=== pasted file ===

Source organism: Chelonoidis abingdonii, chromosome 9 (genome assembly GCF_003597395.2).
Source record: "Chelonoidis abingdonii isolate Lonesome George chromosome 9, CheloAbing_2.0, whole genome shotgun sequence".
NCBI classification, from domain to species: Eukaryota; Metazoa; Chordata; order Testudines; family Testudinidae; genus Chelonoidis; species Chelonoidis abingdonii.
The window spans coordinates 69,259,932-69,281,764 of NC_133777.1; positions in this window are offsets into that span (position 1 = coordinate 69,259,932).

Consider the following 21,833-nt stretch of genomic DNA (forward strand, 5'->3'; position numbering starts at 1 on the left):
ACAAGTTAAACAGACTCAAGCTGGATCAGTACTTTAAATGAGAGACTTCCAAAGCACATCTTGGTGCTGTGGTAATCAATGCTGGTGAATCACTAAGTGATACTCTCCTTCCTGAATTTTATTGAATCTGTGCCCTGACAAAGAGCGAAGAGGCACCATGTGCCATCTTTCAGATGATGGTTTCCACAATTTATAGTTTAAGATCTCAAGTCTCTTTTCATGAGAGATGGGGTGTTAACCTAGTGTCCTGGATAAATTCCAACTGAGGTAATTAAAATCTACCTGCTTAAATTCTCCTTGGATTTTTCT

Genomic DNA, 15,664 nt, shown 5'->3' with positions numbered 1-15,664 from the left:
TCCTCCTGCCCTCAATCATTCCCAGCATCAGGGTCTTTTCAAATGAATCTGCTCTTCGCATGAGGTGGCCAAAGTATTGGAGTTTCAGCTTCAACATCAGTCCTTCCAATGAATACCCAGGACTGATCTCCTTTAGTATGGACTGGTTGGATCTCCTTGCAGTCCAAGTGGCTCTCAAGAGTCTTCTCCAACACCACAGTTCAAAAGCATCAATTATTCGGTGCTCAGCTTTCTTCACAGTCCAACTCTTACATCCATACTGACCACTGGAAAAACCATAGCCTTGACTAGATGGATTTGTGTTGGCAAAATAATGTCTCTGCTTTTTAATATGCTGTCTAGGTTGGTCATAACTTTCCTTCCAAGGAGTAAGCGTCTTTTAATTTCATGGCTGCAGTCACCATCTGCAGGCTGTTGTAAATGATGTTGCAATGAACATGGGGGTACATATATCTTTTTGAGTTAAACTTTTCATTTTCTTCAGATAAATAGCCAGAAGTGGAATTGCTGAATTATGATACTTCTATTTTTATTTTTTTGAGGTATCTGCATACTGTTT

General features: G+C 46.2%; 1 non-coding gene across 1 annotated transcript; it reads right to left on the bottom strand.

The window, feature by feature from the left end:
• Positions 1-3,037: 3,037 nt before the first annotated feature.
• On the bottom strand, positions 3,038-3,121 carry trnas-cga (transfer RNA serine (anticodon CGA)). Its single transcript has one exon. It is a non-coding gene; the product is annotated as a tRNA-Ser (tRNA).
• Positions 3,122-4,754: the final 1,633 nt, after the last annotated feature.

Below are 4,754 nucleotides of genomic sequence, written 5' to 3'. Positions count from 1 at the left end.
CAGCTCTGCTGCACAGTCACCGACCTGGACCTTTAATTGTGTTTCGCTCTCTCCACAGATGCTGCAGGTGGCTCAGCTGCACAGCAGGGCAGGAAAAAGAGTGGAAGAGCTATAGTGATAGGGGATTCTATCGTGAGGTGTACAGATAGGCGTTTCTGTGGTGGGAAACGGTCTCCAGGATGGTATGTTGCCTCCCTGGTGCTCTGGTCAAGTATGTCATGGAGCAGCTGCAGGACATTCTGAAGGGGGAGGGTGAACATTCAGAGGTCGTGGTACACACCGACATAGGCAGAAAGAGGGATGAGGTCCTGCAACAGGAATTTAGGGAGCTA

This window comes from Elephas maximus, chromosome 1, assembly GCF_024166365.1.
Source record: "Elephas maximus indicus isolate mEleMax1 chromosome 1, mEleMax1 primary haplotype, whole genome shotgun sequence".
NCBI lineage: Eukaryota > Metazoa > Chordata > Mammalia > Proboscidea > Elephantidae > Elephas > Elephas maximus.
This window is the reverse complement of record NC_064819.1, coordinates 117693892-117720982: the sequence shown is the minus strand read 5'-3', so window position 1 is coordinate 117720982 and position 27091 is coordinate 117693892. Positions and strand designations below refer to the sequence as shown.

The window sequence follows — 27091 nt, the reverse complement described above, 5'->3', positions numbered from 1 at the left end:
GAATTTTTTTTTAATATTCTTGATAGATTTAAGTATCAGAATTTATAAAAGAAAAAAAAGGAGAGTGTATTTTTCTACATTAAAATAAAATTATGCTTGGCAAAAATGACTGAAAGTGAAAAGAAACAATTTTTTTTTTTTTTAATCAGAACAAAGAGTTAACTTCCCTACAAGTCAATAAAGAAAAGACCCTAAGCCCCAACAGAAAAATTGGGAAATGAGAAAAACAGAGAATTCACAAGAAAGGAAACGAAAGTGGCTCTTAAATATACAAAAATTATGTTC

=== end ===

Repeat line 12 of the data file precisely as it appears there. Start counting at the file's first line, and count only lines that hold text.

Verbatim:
• On the bottom strand, positions 3,038-3,121 carry trnas-cga (transfer RNA serine (anticodon CGA)). Its single transcript has one exon. It is a non-coding gene; the product is annotated as a tRNA-Ser (tRNA).